Writing to syslog

This week I will discuss the syslog() function, which writes a message

to syslog.

Daemons and user-written utilities that run in the background write

messages to syslog frequently. An interactive program may also write to

syslog so you can peruse the log afterwards, analyze the program's

performance and detect bugs and errors in its execution. Logging is

also an important security measure that enables you to track down

suspicious or anomalous activity after it has taken place. The syslog.h

header file declares the syslog() function as follows:

void syslog(int priority, const char *msg, ...);

The first argument is a combination of the severity and facility of the

message (the latter is optional). The severity codes are as follows:

LOG_EMERG - A panic message. Normally broadcast to all users.

LOG_ALERT - A malfunction that should be fixed immediately

LOG_CRIT - Critical condition, e.g., a broken network cable

LOG_ERR - An error message

LOG_WARNING - A warning condition

LOG_NOTICE - A non-error condition that requires special attention

LOG_INFO - Logs an informational message

LOG_DEBUG - A debug-level message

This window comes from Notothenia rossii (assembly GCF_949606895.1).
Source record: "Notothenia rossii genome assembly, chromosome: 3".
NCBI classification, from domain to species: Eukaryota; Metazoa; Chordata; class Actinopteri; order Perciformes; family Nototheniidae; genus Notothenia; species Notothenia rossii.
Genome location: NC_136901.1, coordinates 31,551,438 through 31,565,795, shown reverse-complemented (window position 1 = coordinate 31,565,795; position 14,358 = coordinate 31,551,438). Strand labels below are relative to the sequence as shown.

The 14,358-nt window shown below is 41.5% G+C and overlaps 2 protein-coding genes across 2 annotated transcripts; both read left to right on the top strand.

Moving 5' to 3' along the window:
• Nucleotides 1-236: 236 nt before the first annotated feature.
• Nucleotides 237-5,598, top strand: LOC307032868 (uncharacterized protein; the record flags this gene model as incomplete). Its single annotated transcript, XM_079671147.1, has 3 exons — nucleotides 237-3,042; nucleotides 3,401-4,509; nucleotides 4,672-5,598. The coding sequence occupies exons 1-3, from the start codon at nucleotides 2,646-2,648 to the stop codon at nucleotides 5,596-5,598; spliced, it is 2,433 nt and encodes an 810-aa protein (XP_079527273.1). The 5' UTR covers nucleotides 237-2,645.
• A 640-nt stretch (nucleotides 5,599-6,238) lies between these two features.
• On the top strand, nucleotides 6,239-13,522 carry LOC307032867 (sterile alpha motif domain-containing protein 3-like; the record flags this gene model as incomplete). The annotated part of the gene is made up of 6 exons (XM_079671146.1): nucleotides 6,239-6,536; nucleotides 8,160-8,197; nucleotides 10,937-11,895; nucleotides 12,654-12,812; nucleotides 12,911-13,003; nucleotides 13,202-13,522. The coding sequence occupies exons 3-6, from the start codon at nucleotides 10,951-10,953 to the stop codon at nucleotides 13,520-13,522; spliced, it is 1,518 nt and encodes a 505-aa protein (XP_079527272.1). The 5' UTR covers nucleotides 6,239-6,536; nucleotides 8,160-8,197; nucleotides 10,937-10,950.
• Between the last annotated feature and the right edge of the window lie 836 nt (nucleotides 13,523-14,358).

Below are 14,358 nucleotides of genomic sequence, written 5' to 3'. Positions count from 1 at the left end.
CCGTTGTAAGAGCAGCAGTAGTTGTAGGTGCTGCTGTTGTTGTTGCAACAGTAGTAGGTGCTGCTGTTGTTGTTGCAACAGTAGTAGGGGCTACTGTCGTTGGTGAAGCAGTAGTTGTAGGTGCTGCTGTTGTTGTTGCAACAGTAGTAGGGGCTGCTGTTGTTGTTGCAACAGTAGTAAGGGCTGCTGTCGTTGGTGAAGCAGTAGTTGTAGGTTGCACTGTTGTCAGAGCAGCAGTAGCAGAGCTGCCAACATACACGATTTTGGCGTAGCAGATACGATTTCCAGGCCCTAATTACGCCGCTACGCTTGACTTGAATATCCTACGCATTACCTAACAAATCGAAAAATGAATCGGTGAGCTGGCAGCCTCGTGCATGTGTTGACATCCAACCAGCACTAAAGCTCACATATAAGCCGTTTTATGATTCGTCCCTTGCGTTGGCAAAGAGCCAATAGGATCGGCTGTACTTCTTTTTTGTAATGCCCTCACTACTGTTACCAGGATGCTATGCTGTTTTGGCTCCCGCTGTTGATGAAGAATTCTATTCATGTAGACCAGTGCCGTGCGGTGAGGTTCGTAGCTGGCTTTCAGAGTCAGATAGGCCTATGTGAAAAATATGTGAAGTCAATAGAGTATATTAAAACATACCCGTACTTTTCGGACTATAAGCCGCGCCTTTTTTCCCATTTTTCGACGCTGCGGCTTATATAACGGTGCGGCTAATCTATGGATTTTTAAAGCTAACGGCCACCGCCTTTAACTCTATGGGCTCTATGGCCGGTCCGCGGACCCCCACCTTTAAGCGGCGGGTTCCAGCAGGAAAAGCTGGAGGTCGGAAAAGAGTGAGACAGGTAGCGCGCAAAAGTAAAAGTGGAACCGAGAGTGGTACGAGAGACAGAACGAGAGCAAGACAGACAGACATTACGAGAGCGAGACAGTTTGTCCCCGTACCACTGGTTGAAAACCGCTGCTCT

You may also include the facility of the message, if appropriate. For

example, the LOG_KERN facility code indicates a kernel message.

Likewise, LOG_MAIL indicates a message originated by the mail

subsystem, LOG_LOCAL0 indicates a local users, and so on (see syslog.h

for a complete list of facility codes). The severity and facility

values are combined using the bitwise OR operator. The result is the

message's priority.

The remaining arguments of syslog() are a printf-style string that may

contain format flags, and any other arguments required by the format,

except that the special flag %m is replaced by the error message

corresponding to the current errno value. Here is an example of using

syslog() with two arguments:

int main()

{

syslog(LOG_INFO, "main has started.\n");

return 0;

}

The above syslog() call adds the following entry to syslog:

November 22 10:12:34 bustopher syslog: main has started.

In the following example, syslog takes four arguments, as required by

its format string:

int f(int stat, const char *op)

{

if (stat!=SUCCESS)

syslog(LOG_WARN, "%s failed, errno: %d (%m)\n", op, errno);

return 0;

}

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